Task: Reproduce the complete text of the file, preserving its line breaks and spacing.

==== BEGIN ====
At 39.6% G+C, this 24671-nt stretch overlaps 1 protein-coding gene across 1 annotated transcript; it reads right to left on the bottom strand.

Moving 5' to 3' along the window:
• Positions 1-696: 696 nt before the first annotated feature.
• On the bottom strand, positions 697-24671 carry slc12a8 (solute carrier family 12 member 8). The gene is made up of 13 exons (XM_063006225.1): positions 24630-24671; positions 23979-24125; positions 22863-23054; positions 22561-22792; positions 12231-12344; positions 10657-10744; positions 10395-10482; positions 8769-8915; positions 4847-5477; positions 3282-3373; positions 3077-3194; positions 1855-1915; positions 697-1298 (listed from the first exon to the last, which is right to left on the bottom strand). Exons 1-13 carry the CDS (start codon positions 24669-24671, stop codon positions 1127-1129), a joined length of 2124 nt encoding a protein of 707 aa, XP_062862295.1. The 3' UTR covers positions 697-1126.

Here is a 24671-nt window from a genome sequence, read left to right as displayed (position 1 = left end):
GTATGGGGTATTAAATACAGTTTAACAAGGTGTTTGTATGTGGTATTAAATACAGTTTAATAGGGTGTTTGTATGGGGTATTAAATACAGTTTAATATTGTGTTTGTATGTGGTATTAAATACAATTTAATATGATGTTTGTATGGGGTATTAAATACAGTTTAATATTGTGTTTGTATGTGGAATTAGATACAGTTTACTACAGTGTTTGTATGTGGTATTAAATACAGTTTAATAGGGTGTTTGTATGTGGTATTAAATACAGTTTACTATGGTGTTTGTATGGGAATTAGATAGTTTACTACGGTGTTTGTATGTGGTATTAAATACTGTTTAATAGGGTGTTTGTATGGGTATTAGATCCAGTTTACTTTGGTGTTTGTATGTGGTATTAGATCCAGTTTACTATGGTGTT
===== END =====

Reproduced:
At 39.6% G+C, this 24671-nt stretch overlaps 1 protein-coding gene across 1 annotated transcript; it reads right to left on the bottom strand.

Moving 5' to 3' along the window:
• Positions 1-696: 696 nt before the first annotated feature.
• On the bottom strand, positions 697-24671 carry slc12a8 (solute carrier family 12 member 8). The gene is made up of 13 exons (XM_063006225.1): positions 24630-24671; positions 23979-24125; positions 22863-23054; positions 22561-22792; positions 12231-12344; positions 10657-10744; positions 10395-10482; positions 8769-8915; positions 4847-5477; positions 3282-3373; positions 3077-3194; positions 1855-1915; positions 697-1298 (listed from the first exon to the last, which is right to left on the bottom strand). Exons 1-13 carry the CDS (start codon positions 24669-24671, stop codon positions 1127-1129), a joined length of 2124 nt encoding a protein of 707 aa, XP_062862295.1. The 3' UTR covers positions 697-1126.

Here is a 24671-nt window from a genome sequence, read left to right as displayed (position 1 = left end):
GTATGGGGTATTAAATACAGTTTAACAAGGTGTTTGTATGTGGTATTAAATACAGTTTAATAGGGTGTTTGTATGGGGTATTAAATACAGTTTAATATTGTGTTTGTATGTGGTATTAAATACAATTTAATATGATGTTTGTATGGGGTATTAAATACAGTTTAATATTGTGTTTGTATGTGGAATTAGATACAGTTTACTACAGTGTTTGTATGTGGTATTAAATACAGTTTAATAGGGTGTTTGTATGTGGTATTAAATACAGTTTACTATGGTGTTTGTATGGGAATTAGATAGTTTACTACGGTGTTTGTATGTGGTATTAAATACTGTTTAATAGGGTGTTTGTATGGGTATTAGATCCAGTTTACTTTGGTGTTTGTATGTGGTATTAGATCCAGTTTACTATGGTGTT